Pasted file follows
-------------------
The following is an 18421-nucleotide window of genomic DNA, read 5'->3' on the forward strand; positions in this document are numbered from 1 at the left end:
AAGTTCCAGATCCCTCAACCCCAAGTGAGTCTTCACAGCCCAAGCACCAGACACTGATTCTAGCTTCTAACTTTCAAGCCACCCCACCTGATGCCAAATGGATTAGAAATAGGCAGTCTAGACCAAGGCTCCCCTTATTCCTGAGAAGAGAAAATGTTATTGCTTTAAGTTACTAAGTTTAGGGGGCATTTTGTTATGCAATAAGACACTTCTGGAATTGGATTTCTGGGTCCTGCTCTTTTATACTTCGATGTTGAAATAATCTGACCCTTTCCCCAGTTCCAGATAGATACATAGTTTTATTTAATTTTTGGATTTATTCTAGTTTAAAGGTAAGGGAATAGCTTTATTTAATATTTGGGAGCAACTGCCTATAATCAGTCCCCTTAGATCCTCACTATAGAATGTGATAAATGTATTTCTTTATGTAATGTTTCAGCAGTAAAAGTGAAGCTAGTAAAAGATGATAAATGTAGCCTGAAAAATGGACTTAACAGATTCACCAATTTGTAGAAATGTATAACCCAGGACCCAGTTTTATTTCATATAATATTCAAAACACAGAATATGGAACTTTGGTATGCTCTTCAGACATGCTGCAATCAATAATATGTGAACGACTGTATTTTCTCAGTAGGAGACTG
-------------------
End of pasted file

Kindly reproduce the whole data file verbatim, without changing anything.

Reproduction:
The following is an 18421-nucleotide window of genomic DNA, read 5'->3' on the forward strand; positions in this document are numbered from 1 at the left end:
AAGTTCCAGATCCCTCAACCCCAAGTGAGTCTTCACAGCCCAAGCACCAGACACTGATTCTAGCTTCTAACTTTCAAGCCACCCCACCTGATGCCAAATGGATTAGAAATAGGCAGTCTAGACCAAGGCTCCCCTTATTCCTGAGAAGAGAAAATGTTATTGCTTTAAGTTACTAAGTTTAGGGGGCATTTTGTTATGCAATAAGACACTTCTGGAATTGGATTTCTGGGTCCTGCTCTTTTATACTTCGATGTTGAAATAATCTGACCCTTTCCCCAGTTCCAGATAGATACATAGTTTTATTTAATTTTTGGATTTATTCTAGTTTAAAGGTAAGGGAATAGCTTTATTTAATATTTGGGAGCAACTGCCTATAATCAGTCCCCTTAGATCCTCACTATAGAATGTGATAAATGTATTTCTTTATGTAATGTTTCAGCAGTAAAAGTGAAGCTAGTAAAAGATGATAAATGTAGCCTGAAAAATGGACTTAACAGATTCACCAATTTGTAGAAATGTATAACCCAGGACCCAGTTTTATTTCATATAATATTCAAAACACAGAATATGGAACTTTGGTATGCTCTTCAGACATGCTGCAATCAATAATATGTGAACGACTGTATTTTCTCAGTAGGAGACTG